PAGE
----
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From "Ryan, Michael F. (LNG-DAY)" <michael.r...@lexisnexis.com>
Subject RE: How to start an optimize in SolrJ without waiting for it to complete?
Date Fri, 01 May 2015 14:31:07 GMT
If I recall correctly, waitSearcher only affects the opening of the new Searcher, and not the
part of the optimize where the segments are being merged together (the long part). I took
a quick look at DirectUpdateHandler2, and I don't see anything to allow the request to return
immediately. I think you'll need to run it on a separate thread.

-Michael

-----Original Message-----
From: Shawn Heisey [mailto:apache@elyograg.org] 
Sent: Friday, May 01, 2015 10:09 AM
To: solr-user@lucene.apache.org
Subject: Re: How to start an optimize in SolrJ without waiting for it to complete?

On 5/1/2015 7:23 AM, Shawn Heisey wrote:
> This is my solrj code:
> 
>   UpdateRequest req = new UpdateRequest("/" + _name + "/update");
>   req.setAction(UpdateRequest.ACTION.OPTIMIZE, false, false);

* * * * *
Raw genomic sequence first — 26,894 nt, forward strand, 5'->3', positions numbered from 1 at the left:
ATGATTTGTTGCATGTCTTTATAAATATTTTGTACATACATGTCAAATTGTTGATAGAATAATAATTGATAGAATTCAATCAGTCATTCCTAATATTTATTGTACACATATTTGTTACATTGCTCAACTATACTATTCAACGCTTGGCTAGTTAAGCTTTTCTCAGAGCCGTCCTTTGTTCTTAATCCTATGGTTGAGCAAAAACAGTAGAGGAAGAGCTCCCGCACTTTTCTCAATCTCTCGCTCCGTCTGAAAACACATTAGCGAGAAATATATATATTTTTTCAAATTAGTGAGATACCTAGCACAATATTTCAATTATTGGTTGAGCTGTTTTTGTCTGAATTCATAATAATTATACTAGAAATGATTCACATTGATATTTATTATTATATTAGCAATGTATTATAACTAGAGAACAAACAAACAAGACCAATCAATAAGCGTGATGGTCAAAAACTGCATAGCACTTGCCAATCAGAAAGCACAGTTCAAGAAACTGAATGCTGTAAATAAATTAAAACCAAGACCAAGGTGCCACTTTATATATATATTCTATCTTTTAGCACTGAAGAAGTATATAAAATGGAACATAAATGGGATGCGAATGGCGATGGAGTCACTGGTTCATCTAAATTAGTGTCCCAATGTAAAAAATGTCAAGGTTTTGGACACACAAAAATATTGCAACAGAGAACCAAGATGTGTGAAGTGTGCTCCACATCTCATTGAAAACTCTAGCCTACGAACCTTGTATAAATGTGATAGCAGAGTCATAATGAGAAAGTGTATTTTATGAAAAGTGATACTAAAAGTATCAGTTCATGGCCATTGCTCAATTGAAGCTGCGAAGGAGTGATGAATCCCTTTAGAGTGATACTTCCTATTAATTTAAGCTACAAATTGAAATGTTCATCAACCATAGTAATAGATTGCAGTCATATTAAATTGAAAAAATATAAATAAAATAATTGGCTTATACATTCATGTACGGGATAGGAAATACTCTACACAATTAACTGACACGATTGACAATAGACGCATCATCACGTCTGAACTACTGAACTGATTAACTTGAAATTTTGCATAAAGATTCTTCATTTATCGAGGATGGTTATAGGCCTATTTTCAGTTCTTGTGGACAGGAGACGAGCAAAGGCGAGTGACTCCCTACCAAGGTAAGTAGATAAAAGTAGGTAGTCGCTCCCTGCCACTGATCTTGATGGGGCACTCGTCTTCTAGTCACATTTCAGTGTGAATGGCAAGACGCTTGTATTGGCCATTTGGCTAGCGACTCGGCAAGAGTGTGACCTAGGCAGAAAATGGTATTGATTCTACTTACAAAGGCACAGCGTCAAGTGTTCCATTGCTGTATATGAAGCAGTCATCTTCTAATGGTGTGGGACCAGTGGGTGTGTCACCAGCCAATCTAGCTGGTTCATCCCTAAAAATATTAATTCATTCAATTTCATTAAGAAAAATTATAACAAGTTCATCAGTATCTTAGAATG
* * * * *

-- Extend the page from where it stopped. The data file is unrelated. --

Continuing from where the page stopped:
>   UpdateResponse ur = req.process(_client);

Followup.  I must not have actually been running that code, because when I created a test
program and ran it, I got this in the log:

INFO  - 2015-05-01 08:04:02.246;
org.apache.solr.update.processor.LogUpdateProcessor; [s5live] webapp=/solr path=/update params={optimize=true&waitSearcher=false&maxSegments=1&wt=javabin&version=2}
{optimize=} 0 1221053

Now waitSearcher is set to false, but the call in SolrJ still took over
20 minutes, when what I was after was an immediate return.

Will I need to start a separate thread to allow my program to continue running while an optimize
is happening?

Thanks,
Shawn

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